Also problematic is how Mathison deals with Scripture itself in formulating his position, which is pretty important considering what he’s trying to do. Over and over, he turns to a passage commonly used in the debate and seeks to demonstrate that “you cannot simply get from this passage to the full-blown Catholic teaching on tradition and the magisterium.” So what? It’s awful hard to simply get from any given passage straight to the doctrine of the Trinity, but that doesn’t mean it’s not firmly and absolutely true. I’m not arguing for the Roman doctrine; I’m just saying that Mathison’s way of arguing against it is rather unhelpful and weak-looking. To show that other assumptions will need to be part of the argument is not an effective way of showing that the argument is necessarily wrong. Mathison spends most of his time showing what the passage doesn’t necessarily mean, but precious little time showing what it does in fact mean.
And this is my major beef with his whole book, and with our whole doctrine: it’s very focused on showing what we most certainly DON’T believe, and very weak on showing what we do actually believe. If Scripture doesn’t lead us to the Catholic position, what does it lead us to? If we don’t believe in Tradition 2 or Tradition 0 (that is, “tradition be damned”), then what does Tradition 1 really look like? I hoped to find answers in Mathison, but I found few. Basically, the position seems to be: Scripture must be interpreted by authoritative church teaching. Such an authoritative tradition existed in the early Church, and helped give us the major creeds. We call this tradition the regula fidei, and we rely on it as our foundation in interpreting Scripture. But other traditions not contained in this regula fidei are not authoritative. The problem here is that the regula fidei seems very arbitrarily limited both in scope and time. This authority of the Church appears to extend only to a few select doctrines which Mathison is comfortable including in the regula fidei—Trinity, Incarnation, etc., and it extends only till about the 5th century. In other words, the Church wields a lot of authority until it creates the canon, and then all its authority disappears. This seems rather odd. Mathison gives very little coherent account of what the continuing authority of the Church and its tradition looks like.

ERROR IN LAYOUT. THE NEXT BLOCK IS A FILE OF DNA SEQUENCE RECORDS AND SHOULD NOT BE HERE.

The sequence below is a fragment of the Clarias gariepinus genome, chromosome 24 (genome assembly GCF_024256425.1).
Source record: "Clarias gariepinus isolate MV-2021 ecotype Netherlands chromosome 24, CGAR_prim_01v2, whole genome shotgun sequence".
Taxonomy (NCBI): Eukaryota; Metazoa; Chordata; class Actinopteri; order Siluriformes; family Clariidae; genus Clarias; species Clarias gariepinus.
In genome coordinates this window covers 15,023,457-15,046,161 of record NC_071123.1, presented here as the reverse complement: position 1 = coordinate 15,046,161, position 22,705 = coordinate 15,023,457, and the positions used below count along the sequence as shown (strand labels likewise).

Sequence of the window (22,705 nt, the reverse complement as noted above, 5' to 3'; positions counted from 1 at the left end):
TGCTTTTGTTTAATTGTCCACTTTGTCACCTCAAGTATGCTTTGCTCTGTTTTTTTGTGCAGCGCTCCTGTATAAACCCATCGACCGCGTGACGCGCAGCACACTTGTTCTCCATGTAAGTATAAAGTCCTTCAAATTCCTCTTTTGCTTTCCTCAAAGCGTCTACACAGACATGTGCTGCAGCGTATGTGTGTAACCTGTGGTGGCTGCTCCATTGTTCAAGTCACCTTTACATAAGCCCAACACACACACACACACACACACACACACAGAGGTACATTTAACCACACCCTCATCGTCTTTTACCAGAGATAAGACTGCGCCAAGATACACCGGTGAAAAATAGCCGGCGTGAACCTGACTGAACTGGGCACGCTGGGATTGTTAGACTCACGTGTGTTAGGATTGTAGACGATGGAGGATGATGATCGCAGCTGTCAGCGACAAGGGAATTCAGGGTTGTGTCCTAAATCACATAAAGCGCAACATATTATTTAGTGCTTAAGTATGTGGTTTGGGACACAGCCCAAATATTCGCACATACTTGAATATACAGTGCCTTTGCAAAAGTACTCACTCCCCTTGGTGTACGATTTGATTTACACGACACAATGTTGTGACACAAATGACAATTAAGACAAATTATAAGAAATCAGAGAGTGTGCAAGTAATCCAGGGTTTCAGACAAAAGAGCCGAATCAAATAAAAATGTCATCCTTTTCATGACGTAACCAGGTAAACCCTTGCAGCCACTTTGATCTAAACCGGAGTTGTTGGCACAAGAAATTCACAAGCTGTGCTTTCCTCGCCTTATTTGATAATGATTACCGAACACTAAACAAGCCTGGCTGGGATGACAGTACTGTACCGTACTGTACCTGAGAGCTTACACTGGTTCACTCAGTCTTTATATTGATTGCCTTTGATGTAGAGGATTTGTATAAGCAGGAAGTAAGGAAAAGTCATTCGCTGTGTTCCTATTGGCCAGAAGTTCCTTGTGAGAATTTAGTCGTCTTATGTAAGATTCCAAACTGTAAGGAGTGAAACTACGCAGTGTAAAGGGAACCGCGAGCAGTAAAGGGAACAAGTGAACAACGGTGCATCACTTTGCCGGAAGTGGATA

Now, at the risk of making Mathison’s mistake and simply saying what I don’t believe, rather than what I do believe, let me make a stab at something which seems to have become very clear to me recently: